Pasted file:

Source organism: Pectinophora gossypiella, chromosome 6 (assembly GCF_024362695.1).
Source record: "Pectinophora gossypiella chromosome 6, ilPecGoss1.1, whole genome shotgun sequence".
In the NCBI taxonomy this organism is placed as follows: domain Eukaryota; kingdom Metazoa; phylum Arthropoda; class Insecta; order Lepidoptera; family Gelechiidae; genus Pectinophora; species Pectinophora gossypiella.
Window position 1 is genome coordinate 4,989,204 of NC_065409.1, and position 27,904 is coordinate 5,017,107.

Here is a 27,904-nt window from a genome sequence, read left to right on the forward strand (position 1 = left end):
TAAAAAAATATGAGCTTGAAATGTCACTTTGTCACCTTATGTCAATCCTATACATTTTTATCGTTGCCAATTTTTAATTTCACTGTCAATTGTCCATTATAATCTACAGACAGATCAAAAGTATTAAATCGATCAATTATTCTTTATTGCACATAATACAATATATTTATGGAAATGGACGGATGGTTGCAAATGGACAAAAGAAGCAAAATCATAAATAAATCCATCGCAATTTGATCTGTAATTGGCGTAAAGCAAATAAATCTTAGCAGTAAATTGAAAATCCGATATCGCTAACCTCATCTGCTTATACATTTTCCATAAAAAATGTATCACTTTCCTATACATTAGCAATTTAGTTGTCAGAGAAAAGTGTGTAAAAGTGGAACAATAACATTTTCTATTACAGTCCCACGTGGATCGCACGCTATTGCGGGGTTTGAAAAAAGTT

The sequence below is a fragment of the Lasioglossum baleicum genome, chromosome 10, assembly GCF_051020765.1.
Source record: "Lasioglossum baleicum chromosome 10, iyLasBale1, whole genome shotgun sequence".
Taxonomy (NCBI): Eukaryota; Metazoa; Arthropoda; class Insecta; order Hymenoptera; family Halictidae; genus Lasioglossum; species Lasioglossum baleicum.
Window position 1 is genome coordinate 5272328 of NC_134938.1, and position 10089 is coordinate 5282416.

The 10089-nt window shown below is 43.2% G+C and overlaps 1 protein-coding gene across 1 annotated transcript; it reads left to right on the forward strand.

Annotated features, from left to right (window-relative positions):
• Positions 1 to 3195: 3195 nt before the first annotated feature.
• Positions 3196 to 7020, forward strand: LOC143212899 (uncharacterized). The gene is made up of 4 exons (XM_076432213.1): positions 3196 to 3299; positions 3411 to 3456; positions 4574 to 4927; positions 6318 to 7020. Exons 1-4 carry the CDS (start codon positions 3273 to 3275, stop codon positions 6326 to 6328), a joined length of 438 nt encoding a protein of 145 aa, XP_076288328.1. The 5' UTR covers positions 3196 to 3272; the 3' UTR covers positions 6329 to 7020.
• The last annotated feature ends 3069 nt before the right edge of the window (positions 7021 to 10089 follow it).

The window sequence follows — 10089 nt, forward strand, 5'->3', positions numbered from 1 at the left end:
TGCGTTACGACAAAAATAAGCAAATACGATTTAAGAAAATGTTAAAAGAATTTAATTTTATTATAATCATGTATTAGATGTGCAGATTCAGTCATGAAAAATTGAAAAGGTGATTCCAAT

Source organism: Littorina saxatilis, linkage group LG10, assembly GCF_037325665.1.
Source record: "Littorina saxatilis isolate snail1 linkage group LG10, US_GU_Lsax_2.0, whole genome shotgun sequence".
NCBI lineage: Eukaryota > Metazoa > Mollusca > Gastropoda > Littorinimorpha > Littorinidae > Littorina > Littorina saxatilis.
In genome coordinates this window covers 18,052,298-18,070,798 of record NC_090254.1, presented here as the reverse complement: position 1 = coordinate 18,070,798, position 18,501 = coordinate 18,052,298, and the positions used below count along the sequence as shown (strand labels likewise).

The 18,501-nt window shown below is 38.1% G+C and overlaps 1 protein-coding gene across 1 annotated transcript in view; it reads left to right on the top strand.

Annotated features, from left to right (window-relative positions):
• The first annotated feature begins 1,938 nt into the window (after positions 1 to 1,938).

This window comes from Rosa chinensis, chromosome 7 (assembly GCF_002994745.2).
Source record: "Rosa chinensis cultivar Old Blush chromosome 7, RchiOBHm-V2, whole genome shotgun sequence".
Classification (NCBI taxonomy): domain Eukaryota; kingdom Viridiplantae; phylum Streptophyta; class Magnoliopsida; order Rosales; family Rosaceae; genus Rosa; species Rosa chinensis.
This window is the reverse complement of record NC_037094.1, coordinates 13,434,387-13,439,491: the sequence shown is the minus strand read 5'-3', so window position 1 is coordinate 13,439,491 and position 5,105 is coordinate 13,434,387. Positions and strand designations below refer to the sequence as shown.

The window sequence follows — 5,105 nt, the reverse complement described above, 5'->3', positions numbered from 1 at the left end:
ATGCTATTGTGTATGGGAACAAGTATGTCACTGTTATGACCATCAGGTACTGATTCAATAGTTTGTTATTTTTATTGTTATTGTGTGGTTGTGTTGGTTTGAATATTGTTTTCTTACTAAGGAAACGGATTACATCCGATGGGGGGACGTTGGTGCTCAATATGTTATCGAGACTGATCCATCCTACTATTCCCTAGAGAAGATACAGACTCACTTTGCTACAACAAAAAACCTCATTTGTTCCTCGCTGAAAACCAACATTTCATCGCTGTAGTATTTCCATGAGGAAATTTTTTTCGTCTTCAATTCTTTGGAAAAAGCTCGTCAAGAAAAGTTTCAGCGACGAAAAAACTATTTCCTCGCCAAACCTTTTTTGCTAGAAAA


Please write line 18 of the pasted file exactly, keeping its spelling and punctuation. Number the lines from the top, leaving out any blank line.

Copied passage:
Source organism: Littorina saxatilis, linkage group LG10, assembly GCF_037325665.1.